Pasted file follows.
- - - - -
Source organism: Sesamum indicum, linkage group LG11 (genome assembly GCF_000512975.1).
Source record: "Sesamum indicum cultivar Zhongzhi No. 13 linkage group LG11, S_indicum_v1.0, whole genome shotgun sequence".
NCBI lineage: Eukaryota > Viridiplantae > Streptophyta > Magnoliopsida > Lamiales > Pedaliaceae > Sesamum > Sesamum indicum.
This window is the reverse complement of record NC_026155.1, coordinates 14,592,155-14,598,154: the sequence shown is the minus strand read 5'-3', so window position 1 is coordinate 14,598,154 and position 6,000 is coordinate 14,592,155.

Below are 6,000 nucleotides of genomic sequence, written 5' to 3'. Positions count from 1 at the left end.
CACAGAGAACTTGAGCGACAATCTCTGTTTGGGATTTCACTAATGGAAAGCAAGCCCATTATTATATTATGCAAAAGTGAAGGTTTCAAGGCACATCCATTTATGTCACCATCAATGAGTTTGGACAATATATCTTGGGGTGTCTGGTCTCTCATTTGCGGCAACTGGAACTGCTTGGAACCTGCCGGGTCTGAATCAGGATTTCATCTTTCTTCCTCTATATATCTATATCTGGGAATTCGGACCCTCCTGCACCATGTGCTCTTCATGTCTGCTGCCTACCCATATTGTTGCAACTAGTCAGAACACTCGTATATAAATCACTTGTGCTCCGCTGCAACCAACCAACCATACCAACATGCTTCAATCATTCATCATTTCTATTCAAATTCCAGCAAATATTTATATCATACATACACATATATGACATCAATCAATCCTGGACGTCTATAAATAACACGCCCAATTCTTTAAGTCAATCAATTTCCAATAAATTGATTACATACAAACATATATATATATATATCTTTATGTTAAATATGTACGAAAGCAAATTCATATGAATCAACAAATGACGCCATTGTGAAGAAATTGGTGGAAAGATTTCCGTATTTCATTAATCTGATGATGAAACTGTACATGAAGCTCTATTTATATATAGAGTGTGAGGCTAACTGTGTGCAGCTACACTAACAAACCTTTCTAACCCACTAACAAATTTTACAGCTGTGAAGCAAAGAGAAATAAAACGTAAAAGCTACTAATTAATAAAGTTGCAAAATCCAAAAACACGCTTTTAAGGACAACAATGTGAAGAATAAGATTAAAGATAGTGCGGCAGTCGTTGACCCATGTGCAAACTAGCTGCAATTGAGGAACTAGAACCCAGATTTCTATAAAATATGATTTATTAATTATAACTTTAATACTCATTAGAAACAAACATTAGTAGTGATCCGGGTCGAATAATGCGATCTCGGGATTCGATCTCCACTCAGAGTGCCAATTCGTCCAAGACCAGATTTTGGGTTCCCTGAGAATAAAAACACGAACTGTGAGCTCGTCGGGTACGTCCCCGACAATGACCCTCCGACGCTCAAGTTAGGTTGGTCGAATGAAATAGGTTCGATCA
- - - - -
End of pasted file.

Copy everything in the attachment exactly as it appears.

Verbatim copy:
Source organism: Sesamum indicum, linkage group LG11 (genome assembly GCF_000512975.1).
Source record: "Sesamum indicum cultivar Zhongzhi No. 13 linkage group LG11, S_indicum_v1.0, whole genome shotgun sequence".
NCBI lineage: Eukaryota > Viridiplantae > Streptophyta > Magnoliopsida > Lamiales > Pedaliaceae > Sesamum > Sesamum indicum.
This window is the reverse complement of record NC_026155.1, coordinates 14,592,155-14,598,154: the sequence shown is the minus strand read 5'-3', so window position 1 is coordinate 14,598,154 and position 6,000 is coordinate 14,592,155.

Below are 6,000 nucleotides of genomic sequence, written 5' to 3'. Positions count from 1 at the left end.
CACAGAGAACTTGAGCGACAATCTCTGTTTGGGATTTCACTAATGGAAAGCAAGCCCATTATTATATTATGCAAAAGTGAAGGTTTCAAGGCACATCCATTTATGTCACCATCAATGAGTTTGGACAATATATCTTGGGGTGTCTGGTCTCTCATTTGCGGCAACTGGAACTGCTTGGAACCTGCCGGGTCTGAATCAGGATTTCATCTTTCTTCCTCTATATATCTATATCTGGGAATTCGGACCCTCCTGCACCATGTGCTCTTCATGTCTGCTGCCTACCCATATTGTTGCAACTAGTCAGAACACTCGTATATAAATCACTTGTGCTCCGCTGCAACCAACCAACCATACCAACATGCTTCAATCATTCATCATTTCTATTCAAATTCCAGCAAATATTTATATCATACATACACATATATGACATCAATCAATCCTGGACGTCTATAAATAACACGCCCAATTCTTTAAGTCAATCAATTTCCAATAAATTGATTACATACAAACATATATATATATATATCTTTATGTTAAATATGTACGAAAGCAAATTCATATGAATCAACAAATGACGCCATTGTGAAGAAATTGGTGGAAAGATTTCCGTATTTCATTAATCTGATGATGAAACTGTACATGAAGCTCTATTTATATATAGAGTGTGAGGCTAACTGTGTGCAGCTACACTAACAAACCTTTCTAACCCACTAACAAATTTTACAGCTGTGAAGCAAAGAGAAATAAAACGTAAAAGCTACTAATTAATAAAGTTGCAAAATCCAAAAACACGCTTTTAAGGACAACAATGTGAAGAATAAGATTAAAGATAGTGCGGCAGTCGTTGACCCATGTGCAAACTAGCTGCAATTGAGGAACTAGAACCCAGATTTCTATAAAATATGATTTATTAATTATAACTTTAATACTCATTAGAAACAAACATTAGTAGTGATCCGGGTCGAATAATGCGATCTCGGGATTCGATCTCCACTCAGAGTGCCAATTCGTCCAAGACCAGATTTTGGGTTCCCTGAGAATAAAAACACGAACTGTGAGCTCGTCGGGTACGTCCCCGACAATGACCCTCCGACGCTCAAGTTAGGTTGGTCGAATGAAATAGGTTCGATCA